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What Young Writers Need to Make it in Publishing ~A Guest Post by Michaela Mininger

As a young writer, I have connected with many writers my age who are on all levels of the commitment spectrum. Based on my own connections and observations, I have found that there are two prominent “types” of aspiring writers/authors. There are those confident in their choice to pursue writing. Then there are those that have the interest or potential to convey their profound ideas through writing, but lack the motivation to utilize it or the knowledge to navigate it. There are so many young people out there that have a voice worth listening to; a story worth telling. What is hindering them from sharing that story? Based on my own observations and experiences, I have come up with the following possible reasons for the lack of young authors. Along with these, I offer some solutions to help counteract the problematic circumstance presented.

First, young writers just don’t get enough exposure. People and publishers just don’t seem to know we’re here. Or, if they do, they aren’t seeking us out. Whatever the reason for it, the lack of attention is a hindrance to young writers who desire to share their story. How can we share if we think no one is around to listen? I see this problem being solved by banding together to raise awareness. We must work together to get young writer’s work into the right hands. This can be done by hosting events, utilizing social media platforms, and supporting young authors with encouragement and advice. If more attention can be drawn to young writers, there’s a higher chance for publishers and prominent people in the writing community to publish young writers.

Second, time. Time is a struggle for young people nowadays. There’s school to keep up with. On top of that there’s sports, work, and social activities. This doesn’t leave much time for writing, which can be another turn off to publishers. When a young writer doesn’t have much time to write, it takes longer to reach deadlines and make progress on their work.

Third, with young writers there is a lack of experience when it comes to the technical side of writing and publishing process. Writing is hard and getting your work published is even harder. Often young writers still have much to learn in order to reach the level of skill that most publishers look for. Also, the steps it takes to get published can be daunting when you don’t know your way around the industry. This lack of experience and knowledge might be what hinders publishers and other writing institutions (newspapers, etc…) from working with young writers.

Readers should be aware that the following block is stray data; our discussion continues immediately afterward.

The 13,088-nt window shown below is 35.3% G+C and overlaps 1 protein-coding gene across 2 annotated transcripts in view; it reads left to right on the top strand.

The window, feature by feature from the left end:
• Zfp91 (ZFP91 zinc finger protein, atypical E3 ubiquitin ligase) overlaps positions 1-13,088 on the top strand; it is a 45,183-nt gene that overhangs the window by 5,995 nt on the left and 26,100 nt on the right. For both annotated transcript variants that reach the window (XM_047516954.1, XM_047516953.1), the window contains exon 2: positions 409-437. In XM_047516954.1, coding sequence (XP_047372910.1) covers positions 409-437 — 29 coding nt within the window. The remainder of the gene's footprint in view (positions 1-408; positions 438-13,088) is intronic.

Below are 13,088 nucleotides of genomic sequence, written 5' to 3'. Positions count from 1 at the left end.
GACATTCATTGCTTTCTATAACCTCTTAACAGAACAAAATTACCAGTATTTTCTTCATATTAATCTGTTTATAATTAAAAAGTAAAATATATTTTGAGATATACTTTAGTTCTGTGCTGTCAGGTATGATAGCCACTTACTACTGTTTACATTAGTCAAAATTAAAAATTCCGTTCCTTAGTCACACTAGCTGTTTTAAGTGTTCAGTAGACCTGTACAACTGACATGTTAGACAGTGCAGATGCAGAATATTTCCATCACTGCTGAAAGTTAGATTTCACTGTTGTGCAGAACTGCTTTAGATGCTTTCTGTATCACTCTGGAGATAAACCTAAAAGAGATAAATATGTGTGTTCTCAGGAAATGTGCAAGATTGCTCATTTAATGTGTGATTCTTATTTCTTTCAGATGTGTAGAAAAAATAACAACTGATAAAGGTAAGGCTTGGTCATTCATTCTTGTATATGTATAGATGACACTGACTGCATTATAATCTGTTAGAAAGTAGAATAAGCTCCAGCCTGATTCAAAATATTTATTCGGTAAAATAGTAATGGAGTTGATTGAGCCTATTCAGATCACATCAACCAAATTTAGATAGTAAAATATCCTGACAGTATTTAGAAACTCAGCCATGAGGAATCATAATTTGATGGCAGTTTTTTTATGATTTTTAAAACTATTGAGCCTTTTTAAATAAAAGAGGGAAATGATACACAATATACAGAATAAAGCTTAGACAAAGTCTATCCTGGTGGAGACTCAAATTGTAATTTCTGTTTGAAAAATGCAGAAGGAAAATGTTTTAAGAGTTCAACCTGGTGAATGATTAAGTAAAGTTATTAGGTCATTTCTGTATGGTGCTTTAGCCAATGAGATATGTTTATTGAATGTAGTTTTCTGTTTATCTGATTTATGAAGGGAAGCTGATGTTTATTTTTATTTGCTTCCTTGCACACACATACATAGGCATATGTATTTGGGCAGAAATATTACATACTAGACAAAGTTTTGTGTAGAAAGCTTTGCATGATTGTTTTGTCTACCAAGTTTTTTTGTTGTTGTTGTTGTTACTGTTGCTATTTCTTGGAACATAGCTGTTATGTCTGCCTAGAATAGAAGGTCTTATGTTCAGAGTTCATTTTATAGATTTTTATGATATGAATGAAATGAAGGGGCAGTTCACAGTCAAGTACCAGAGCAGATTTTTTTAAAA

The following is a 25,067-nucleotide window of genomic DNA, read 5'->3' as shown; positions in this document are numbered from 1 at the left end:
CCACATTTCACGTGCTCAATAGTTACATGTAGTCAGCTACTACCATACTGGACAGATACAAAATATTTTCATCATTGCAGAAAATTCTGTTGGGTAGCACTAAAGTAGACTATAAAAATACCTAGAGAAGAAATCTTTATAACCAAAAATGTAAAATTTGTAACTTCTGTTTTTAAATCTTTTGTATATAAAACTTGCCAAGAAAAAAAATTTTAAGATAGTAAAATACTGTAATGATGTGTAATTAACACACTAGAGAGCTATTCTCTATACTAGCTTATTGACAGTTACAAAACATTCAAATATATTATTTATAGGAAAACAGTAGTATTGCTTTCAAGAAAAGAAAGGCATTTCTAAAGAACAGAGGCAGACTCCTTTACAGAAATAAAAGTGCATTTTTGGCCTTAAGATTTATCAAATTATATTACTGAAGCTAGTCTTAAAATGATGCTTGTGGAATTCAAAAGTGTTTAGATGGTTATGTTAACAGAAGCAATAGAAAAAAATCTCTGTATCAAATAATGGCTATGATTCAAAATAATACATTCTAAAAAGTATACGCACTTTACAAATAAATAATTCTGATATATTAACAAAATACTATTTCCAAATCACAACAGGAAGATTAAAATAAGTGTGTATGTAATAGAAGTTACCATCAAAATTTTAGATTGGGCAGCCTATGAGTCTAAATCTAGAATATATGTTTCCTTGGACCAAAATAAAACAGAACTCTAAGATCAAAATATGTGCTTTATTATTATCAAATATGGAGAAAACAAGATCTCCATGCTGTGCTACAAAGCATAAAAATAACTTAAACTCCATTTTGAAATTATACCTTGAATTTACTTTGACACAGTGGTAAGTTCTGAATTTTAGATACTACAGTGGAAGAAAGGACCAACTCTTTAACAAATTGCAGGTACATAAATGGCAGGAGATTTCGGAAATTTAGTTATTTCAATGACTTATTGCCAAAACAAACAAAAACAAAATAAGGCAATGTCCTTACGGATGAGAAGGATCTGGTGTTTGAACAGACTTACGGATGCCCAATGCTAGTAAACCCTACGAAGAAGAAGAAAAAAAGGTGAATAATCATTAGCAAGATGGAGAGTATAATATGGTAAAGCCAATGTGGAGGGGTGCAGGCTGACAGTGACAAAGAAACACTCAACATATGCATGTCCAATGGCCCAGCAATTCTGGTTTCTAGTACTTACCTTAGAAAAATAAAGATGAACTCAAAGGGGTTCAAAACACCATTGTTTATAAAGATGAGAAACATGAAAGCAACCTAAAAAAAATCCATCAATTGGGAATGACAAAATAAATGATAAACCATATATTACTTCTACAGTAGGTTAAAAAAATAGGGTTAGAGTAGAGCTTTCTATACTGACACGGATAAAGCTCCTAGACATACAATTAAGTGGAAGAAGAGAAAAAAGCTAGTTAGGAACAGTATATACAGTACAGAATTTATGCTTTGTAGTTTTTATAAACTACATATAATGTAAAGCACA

My solution for this lack of experience and time is more of a proposition/vision. You know how in sports, there are recruitment coaches? They go around and visit teams to watch them play and then pick players to recruit. What if there was something similar for young writers? I see some kind of new position in a publishing company or writing group/committee that “recruits” young writers. However, this recruitment has a bit of a twist. It wouldn’t just be picking those writers skilled enough to be published. It would be a “recruit to teach” kind of thing. We combine the recruitment with an apprenticeship, per se. There would be a few published authors and/or experienced editors, who would recruit young writers and then coach them in their writing endeavors. These young writers would learn about writing technicalities, but also about the publishing process from those who have done it before. And they would get to work on their own writing projects. So that as they write their stories, they are learning; gaining knowledge and experience.

While this would be enhancing their writing skills, it would also provide time to write. I would say this is definitely educational. I see this apprenticeship possibly being counted as a class/course that could be completed during school hours. If that could happen it would be something issued into the student’s school schedule, thus giving them an allotted writing time. There is so much that this kind of solution could offer young writers.

Along with the reasons I’ve shared for the lack of young authors, there are many more to be considered. Just as there are solutions. As I stated before, young people have so much to offer the YA genre, and not just that. They have much to offer any genre. There’s a whole new world of ideas out there that need to be heard. Ultimately, I think it comes down to encouraging young writers and bringing attention to their work, because each writer’s work is worth a spotlight. No matter the age, we all deserve to share our story with the world.

Michaela is eighteen-years-old and passionate about taking Christ’s name to every corner of the world. She is an aspiring writer and avid reader, documenting her life on her blog MichaelaJoy. On any given day, no matter the time or place, you will spot her with coffee and/or a book in hand. She is currently abroad in England serving with Youth With a Mission.

 

 

  • Thank you again for letting me share! I’m so excited to see all that is in store for the future of young writers! 🙂

    • Dana Romanin

      Thanks again for sharing your brilliance on my website!